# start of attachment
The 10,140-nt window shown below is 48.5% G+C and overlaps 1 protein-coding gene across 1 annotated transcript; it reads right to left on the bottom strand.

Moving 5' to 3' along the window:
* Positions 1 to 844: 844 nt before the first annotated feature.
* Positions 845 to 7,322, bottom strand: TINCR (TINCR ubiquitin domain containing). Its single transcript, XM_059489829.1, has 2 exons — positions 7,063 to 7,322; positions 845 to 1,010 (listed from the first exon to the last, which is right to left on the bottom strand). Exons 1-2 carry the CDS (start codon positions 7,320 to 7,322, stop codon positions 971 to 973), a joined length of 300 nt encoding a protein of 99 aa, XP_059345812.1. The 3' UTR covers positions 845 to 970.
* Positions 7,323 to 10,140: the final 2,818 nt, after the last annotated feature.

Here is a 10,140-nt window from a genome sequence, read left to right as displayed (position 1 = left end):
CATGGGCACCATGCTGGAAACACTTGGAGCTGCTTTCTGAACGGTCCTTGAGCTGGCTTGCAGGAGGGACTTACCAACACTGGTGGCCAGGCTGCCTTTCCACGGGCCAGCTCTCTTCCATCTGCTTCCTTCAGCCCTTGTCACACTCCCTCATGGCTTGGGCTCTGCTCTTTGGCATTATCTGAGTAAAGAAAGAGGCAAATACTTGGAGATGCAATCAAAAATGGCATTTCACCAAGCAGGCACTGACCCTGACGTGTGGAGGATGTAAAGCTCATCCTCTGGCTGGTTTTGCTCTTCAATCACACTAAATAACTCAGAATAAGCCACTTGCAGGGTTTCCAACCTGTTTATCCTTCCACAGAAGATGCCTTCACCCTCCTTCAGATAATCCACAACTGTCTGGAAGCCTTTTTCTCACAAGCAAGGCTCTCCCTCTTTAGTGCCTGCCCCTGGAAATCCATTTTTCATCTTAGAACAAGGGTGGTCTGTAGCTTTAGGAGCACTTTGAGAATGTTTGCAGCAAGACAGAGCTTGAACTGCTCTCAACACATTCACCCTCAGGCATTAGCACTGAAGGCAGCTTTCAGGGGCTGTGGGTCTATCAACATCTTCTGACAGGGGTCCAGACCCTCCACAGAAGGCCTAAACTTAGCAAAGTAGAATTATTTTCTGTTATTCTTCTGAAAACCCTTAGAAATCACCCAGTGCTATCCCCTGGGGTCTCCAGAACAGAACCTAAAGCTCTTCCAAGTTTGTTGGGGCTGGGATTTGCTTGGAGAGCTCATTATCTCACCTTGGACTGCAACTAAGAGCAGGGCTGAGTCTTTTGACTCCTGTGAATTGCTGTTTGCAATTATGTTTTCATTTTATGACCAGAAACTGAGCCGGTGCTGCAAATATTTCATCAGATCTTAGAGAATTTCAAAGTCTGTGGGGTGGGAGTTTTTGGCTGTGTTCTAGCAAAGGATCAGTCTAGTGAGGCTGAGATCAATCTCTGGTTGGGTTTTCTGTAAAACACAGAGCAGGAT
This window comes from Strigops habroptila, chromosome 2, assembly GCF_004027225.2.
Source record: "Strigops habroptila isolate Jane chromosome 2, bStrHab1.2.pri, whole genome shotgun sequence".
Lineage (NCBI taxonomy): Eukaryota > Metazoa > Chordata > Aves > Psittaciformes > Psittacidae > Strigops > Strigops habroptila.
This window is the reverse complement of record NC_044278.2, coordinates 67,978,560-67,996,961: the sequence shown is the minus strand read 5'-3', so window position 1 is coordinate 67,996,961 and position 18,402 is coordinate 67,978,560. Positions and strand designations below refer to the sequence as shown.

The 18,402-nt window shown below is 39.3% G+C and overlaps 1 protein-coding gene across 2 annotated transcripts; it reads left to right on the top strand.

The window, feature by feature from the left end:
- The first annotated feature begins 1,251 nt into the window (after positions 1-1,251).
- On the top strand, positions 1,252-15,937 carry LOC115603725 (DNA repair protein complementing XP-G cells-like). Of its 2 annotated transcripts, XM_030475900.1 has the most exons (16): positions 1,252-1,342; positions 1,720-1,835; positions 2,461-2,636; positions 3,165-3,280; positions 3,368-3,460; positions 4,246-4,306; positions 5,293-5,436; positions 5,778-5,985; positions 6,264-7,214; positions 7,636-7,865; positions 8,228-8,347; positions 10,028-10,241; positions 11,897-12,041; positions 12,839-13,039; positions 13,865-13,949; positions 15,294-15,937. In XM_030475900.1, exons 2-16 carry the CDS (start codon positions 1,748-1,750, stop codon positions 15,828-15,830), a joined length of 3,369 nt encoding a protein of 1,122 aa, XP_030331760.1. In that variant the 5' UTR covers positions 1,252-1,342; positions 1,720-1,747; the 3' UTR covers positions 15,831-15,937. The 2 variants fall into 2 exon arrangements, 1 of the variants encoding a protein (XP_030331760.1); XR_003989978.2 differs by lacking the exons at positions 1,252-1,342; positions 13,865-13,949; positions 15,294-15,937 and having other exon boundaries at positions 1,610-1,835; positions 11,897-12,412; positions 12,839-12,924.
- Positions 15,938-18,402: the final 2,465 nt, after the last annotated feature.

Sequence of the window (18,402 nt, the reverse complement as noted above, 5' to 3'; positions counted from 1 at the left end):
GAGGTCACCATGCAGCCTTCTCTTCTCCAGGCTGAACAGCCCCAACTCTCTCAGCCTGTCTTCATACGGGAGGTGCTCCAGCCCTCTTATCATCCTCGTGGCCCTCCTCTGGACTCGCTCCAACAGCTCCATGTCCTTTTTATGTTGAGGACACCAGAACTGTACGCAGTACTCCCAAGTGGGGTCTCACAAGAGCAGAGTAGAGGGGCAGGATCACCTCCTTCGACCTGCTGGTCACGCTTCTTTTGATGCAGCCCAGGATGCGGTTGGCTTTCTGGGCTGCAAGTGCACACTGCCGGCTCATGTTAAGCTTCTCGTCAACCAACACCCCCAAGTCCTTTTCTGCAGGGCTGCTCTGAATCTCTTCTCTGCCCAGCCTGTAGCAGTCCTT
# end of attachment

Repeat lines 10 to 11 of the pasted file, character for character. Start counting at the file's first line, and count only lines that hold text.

Lineage (NCBI taxonomy): Eukaryota > Metazoa > Chordata > Aves > Psittaciformes > Psittacidae > Strigops > Strigops habroptila.
This window is the reverse complement of record NC_044278.2, coordinates 67,978,560-67,996,961: the sequence shown is the minus strand read 5'-3', so window position 1 is coordinate 67,996,961 and position 18,402 is coordinate 67,978,560. Positions and strand designations below refer to the sequence as shown.